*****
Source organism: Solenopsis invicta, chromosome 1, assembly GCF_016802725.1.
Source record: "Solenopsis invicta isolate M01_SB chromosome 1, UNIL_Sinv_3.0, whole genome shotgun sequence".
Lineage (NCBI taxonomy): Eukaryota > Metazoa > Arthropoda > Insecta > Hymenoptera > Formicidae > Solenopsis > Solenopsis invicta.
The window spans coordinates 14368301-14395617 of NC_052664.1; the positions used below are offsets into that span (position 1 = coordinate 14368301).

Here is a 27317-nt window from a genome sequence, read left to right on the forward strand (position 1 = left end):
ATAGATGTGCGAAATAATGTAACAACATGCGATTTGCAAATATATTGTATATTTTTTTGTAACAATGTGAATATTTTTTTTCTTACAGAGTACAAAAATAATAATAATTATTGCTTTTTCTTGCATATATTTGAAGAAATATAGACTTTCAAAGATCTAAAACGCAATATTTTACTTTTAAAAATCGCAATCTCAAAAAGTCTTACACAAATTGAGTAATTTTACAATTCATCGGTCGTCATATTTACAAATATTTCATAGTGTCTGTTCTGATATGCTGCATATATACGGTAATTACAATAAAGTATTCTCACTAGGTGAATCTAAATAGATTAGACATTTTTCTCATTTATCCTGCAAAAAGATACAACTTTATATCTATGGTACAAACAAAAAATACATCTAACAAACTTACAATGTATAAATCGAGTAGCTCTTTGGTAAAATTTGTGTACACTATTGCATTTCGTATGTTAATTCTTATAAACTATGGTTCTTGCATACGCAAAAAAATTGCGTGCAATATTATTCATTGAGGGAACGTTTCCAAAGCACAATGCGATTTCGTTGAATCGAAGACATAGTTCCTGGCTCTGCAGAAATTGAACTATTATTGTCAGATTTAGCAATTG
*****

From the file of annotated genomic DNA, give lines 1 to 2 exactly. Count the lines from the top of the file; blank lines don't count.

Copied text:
Source organism: Solenopsis invicta, chromosome 1, assembly GCF_016802725.1.
Source record: "Solenopsis invicta isolate M01_SB chromosome 1, UNIL_Sinv_3.0, whole genome shotgun sequence".